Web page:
A home repossession case in the KwaZulu-Natal High Court ruled against Standard Bank on Thursday (August 4) after it was found to have made false allegations against a couple who were expecting to lose their home after falling into debt.

Speaking unusually sternly for such a case, Judge Jacqueline Henriques said she was referring the case to the Legal Practice Council and the Banking Ombudsman.

Read: Evidence of repossessed homes sold for nothing could be used in R60bn class action – court

Judge Henriques said the bank failed to disclose key evidence, such as what efforts had been made to find alternative ways to repay the debt without taking the decisive step of selling the house in execution.

Standard Bank claimed to have made eight phone calls and text messages to the homeowners before the trial began, but did not provide supporting documents to prove this.

A supplemental affidavit from the bank indicates that the only attempts to resolve the issue were made after the subpoena was served on February 1, 2022.

The bank also failed to disclose some of the payments made by homeowners to pay off debt.

“Given the serious nature of this proceeding and the fact that the defendants may lose their primary residence, it would be expected that the deponent of the affidavit would disclose all the circumstances and accurately disclose the circumstances in the affidavit,” the decision said.

“To say that this was a discrepancy pointed out by the court is factually incorrect and may well amount to perjury. The affidavit expressly disclaimed the affidavits regarding the untrue statements.’

The bank was found to have served summonses to a post office box belonging to the home owners, rather than in person as required by South African courts.

If the bank is seeking a default judgment as a prelude to regaining the person’s principal residence, the summons must be served personally.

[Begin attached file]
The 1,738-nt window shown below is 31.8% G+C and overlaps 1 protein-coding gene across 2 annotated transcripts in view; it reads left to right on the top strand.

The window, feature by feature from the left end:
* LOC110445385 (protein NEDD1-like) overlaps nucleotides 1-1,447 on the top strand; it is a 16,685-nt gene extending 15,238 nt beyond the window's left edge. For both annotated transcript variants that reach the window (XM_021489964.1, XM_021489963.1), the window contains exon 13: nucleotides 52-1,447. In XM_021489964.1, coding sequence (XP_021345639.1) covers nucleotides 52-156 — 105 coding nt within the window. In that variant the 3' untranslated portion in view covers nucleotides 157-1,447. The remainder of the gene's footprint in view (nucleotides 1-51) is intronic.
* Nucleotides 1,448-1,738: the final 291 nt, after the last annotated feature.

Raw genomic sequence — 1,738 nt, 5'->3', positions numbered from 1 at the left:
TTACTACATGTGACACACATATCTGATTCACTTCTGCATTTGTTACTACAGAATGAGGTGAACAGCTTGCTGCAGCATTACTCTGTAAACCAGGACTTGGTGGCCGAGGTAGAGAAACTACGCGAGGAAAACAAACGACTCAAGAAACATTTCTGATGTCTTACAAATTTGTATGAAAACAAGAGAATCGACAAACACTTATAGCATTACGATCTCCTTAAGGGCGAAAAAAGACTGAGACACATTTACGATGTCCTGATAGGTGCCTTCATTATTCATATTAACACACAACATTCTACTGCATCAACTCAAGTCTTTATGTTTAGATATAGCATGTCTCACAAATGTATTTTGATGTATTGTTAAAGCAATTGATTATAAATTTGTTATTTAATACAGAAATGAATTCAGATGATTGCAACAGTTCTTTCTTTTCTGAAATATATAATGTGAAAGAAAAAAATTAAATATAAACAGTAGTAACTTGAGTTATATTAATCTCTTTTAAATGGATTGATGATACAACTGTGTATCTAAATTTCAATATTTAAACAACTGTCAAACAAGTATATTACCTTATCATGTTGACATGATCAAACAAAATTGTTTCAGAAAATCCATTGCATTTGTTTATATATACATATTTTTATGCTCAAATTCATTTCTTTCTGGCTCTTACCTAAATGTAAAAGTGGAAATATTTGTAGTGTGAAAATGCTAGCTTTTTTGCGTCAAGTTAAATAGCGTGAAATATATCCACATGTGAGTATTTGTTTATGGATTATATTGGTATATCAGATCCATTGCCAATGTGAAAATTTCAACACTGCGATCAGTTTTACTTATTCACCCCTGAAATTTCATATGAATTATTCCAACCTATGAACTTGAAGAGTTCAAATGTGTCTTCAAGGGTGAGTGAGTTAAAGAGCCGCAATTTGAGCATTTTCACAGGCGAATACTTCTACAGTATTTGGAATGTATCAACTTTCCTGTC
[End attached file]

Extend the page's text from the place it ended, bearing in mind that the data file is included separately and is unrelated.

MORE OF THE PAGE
The Lungela Letu Human Rights Foundation, which provides protection against illegal evictions, says it has dozens of cases where neighbors and children are served with bank summonses, and in many cases the debt turns out to be bogus. The only time a homeowner knows about a lawsuit is when the new owner, who usually buys the property at auction for next to nothing, comes to evict them.

In this case, Standard Bank claimed a debt of 93,606 rand and on that basis sought to recover an outstanding loan of 382,000 rand. He served the couple with a summons to foreclose on the property (selling it by sheriff’s auction). ).

Read: Banks still collect overdue debts

Justice Henriques also reprimanded the lawyers appearing on behalf of the bank for failing to fully disclose the facts before the court as required by Rule 46A of the Rules of Court and Section 26 of the Constitution, which guarantees the right to adequate housing.

The judgment also condemned the bank’s legal affairs manager, Joy Ngcoba, who was found to have made false statements in court. The judge disagreed with her claim that these were inconsistencies.

“Counsel failed in their duty not only to the court, but also to the bank official to ensure that she provided an affidavit that was factually correct,” the ruling said.

Read: Most and least complained about banks in SA

“The conduct of the solicitor and the bank official must be condemned and the only appropriate course of action, other than refusal of the application, is to ensure that the costs of the application are not recovered from the debtors and are not recovered from the solicitors,” it added.

Standard Bank’s application for a writ of habeas corpus was dismissed and the case was referred to the KwaZulu-Natal Legal Practice Council as well as the Banking Ombudsman.

The banking giant has yet to comment on the decision or say whether it will be appealed.

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